questionswhat's the better rechargeable battery for a…

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NiMH is better, though likely more expensive.

NiMH have higher capacity in a given size and thus will be able to keep the light on longer, provided that the sun is out long enough to adequately charge the cell. They don't (much) suffer from the memory effect, so they can be recharged even if not completely discharged with no significant loss in capacity. They don't have Cadmium, so are not as bad for the environment as NiCds (the Cd of which means Cadmium).

I'd never really thought about this before, but the on again, off again nature of sunlight on a partly cloudy day would not be good for a NiCd (as in charge, discharge, charge discharge, etc.) and likely exacerbate the natural memory effect of NiCds.

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Lithium Ion if you can get it I believe if not the above answers seems genuine.

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@straightrazor:

I can assure you that my answer above is a genuine, made in the USA answer. Whether or not it is correct might be up for debate, but it is indeed a genuine answer.

(Sorry, I'm in somewhat of a goofy mood at the moment.)

I'll agree that Li ion might work better than NiMH but they'll almost certainly be more expensive and might not recharge as well (depending on how the solar light fixture's recharging circuitry is designed).

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i believe it goes NiCd < NiMH < LiIon as far as consumer 'AA - AAAA' type batteries go. just the progression of technology.

when NiCd and NiMH were both 'popular' on the market 10-15 years ago NiCd were cheaper to produce, NiMH were 'new' and expensive.

LiIon is the mostly the standard now, waiting for the 'better/cheaper' energy density batteries. that's why one of the big money industries to go into right now, is alternative energy research, especially the next best batteries.

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I've tried all three (inadvertently) in solar rechargeable outdoor lighting. Well, more truthfully, my mother-in-law took a bunch of my batteries and fitted them into her lights, and raved about how much better they were. My first thought was 'of course it's better, the batteries you put in are worth more than the lights...'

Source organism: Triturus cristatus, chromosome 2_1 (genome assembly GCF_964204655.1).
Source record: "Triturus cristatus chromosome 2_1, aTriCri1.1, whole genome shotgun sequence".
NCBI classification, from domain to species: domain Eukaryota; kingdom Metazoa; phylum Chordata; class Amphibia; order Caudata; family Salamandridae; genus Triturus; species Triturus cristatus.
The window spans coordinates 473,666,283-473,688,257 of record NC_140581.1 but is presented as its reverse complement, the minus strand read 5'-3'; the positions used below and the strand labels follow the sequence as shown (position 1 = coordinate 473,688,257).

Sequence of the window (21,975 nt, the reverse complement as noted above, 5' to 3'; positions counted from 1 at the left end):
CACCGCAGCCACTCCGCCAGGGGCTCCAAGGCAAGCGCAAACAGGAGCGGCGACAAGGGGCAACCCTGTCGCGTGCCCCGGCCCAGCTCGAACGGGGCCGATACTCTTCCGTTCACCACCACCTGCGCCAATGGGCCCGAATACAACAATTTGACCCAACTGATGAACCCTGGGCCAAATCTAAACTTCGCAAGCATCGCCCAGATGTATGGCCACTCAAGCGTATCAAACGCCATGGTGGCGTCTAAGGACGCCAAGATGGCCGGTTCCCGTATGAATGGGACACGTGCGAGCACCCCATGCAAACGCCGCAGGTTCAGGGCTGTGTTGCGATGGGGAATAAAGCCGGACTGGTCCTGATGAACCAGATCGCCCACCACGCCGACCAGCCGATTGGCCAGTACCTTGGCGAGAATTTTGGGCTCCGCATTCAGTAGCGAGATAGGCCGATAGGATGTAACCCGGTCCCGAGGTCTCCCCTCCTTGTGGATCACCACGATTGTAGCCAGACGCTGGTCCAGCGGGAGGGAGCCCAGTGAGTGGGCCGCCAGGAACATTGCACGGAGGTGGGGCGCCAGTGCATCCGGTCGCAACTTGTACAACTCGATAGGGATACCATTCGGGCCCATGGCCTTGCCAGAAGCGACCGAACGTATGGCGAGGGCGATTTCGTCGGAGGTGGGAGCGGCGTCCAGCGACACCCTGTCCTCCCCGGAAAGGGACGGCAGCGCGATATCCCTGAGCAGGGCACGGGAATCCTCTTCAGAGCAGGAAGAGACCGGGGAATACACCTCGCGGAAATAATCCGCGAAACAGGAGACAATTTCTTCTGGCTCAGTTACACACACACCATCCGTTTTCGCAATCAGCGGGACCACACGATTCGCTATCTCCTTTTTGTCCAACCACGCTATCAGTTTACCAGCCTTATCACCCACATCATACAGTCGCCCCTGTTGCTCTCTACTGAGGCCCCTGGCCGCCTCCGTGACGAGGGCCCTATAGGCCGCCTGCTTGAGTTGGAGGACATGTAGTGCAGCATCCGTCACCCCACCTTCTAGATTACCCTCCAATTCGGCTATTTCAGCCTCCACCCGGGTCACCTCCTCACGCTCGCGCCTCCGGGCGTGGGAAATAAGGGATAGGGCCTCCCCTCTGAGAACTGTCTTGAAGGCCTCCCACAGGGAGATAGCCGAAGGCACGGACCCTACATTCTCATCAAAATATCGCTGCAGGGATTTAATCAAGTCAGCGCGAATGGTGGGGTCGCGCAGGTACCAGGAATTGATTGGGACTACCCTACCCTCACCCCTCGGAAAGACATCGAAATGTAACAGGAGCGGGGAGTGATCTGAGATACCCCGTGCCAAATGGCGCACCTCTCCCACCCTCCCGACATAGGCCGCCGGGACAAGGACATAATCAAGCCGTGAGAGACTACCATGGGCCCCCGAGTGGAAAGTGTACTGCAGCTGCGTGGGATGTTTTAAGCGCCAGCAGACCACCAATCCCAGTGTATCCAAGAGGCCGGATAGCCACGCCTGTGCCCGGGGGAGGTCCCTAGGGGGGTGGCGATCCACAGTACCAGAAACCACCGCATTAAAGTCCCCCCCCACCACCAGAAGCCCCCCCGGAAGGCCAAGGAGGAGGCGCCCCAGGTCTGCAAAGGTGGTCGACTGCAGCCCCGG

Family issues aside, here's what we found. The batteries in the home improvement center lights were absolute trash to begin with. That they ever worked shocked me. We independently recharged them with a very good charger, and while they worked great for a couple days, it went back to trash.

NiCds worked best in incandescent lights, but only gave good light for about 2 hours after sunset. Plenty of time to get home and in the house, but no wow factor later at night. NiMH gave brighter light, but failed quicker (maybe 1.5 hours?) at full brightness with some light up to 5 hours later. LIons gave full for 1.25 hours, and dim for the rest of the night.

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If you fully drain a NiMH battery, it will no longer accept a charge. The only real drawback.

source

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@bogie21: You hit the nail on the head. If your solar light runs the batteries right down to flat, get NiCads. The memory effect doesn't apply as alleged above, but only when the charge/discharge cycle is exactly the same for a long period of time. NiCads can stand being run out of juice much better than NiMHs. Just remember to recycle them or dispose of them as toxic waste. If, OTOH, your light has a low-voltage cutoff, NiMH batteries will provide much higher capacity. (This capacity can only be used if the solar panel provides much more juice on a sunny day than the light can use that night, though.)

Since your light won't say whether or not it has a low voltage cutoff, you'd have to wait until it went out, pull the batteries, and then measure their voltage to find out.

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Most modern devices made to charge batteries while they are installed in said devices incorperate PCBs Prtection Circuit Boards to keep the batteries from draining past the point where they will no longer take a charge.

Just wanted to point that out so people are not afraid of using the rechargables.

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If you are a little handy, consider a system that will work off of an small external solar panel and a 12 volt 280cca battery. Depending on the number of lights this should work for you. And the solar panel should be able to collect energy even on overcast days.